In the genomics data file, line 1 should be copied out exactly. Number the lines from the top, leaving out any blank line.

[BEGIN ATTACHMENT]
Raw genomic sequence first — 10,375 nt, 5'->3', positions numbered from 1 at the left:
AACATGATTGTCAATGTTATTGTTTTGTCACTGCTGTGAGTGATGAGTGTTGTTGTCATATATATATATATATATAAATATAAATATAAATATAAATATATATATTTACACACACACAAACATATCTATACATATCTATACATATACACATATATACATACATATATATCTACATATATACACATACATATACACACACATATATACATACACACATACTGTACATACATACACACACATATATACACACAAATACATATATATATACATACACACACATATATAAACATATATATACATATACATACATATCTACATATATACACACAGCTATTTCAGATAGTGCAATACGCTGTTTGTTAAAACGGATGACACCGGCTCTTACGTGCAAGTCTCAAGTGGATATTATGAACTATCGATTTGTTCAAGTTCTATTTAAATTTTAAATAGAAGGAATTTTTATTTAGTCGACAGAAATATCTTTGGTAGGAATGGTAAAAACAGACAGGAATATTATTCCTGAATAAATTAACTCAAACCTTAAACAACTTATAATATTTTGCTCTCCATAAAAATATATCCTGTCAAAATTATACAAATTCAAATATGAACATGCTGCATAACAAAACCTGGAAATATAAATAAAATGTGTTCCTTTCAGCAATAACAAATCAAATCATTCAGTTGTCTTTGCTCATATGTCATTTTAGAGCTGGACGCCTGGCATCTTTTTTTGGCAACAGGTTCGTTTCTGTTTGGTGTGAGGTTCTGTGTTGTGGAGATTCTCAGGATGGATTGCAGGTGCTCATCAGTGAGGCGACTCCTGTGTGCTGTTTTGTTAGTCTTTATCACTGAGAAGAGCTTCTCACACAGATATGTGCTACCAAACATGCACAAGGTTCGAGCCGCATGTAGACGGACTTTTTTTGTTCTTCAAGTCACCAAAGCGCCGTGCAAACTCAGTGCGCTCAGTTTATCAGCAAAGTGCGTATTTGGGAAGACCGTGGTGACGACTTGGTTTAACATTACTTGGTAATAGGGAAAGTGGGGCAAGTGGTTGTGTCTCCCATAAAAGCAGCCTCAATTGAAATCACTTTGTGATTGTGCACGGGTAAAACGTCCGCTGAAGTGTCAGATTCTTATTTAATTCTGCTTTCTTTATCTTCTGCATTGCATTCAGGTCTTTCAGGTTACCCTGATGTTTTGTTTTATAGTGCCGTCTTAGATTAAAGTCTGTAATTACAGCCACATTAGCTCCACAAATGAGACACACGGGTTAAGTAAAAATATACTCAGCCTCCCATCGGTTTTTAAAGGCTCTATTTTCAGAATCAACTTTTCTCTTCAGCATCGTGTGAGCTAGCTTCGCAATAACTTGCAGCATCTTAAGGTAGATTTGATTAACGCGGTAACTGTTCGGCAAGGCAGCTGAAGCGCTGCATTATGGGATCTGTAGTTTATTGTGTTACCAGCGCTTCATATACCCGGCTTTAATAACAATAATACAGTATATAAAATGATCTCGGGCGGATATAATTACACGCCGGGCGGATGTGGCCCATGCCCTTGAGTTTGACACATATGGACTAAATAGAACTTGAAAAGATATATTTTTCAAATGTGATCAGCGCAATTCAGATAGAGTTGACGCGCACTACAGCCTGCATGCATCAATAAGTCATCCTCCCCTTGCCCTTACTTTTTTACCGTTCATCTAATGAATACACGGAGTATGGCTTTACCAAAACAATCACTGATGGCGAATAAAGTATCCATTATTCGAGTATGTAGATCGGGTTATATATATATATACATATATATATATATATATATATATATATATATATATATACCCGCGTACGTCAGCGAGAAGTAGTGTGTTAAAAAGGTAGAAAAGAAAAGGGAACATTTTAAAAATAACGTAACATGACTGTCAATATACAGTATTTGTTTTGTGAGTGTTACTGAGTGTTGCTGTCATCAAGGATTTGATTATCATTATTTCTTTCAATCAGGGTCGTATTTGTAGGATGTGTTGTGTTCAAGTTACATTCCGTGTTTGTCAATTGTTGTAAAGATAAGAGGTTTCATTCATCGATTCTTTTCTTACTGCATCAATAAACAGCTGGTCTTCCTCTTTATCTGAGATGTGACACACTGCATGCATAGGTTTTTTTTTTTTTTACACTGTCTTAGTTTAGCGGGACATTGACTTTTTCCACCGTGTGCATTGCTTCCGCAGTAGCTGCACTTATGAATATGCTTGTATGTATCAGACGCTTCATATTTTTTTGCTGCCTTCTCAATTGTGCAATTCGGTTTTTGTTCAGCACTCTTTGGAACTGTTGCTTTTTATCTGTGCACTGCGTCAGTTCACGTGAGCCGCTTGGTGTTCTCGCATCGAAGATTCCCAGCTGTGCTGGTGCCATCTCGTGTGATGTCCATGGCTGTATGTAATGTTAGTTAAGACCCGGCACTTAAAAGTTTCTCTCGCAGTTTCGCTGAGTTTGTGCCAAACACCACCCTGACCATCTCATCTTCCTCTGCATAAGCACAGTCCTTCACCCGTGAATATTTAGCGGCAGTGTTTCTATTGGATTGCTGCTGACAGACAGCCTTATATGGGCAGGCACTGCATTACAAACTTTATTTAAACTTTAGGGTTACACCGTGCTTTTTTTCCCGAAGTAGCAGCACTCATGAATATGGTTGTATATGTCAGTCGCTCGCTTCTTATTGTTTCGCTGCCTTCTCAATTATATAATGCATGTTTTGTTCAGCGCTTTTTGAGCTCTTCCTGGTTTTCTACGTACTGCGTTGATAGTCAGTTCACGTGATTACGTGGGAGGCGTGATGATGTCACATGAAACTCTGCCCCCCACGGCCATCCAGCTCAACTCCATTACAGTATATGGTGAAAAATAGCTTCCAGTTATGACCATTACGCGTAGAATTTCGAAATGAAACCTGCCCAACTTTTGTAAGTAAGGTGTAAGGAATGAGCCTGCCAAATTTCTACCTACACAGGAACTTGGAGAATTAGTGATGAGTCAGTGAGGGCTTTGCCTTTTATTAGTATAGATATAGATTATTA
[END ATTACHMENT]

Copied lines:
Raw genomic sequence first — 10,375 nt, 5'->3', positions numbered from 1 at the left: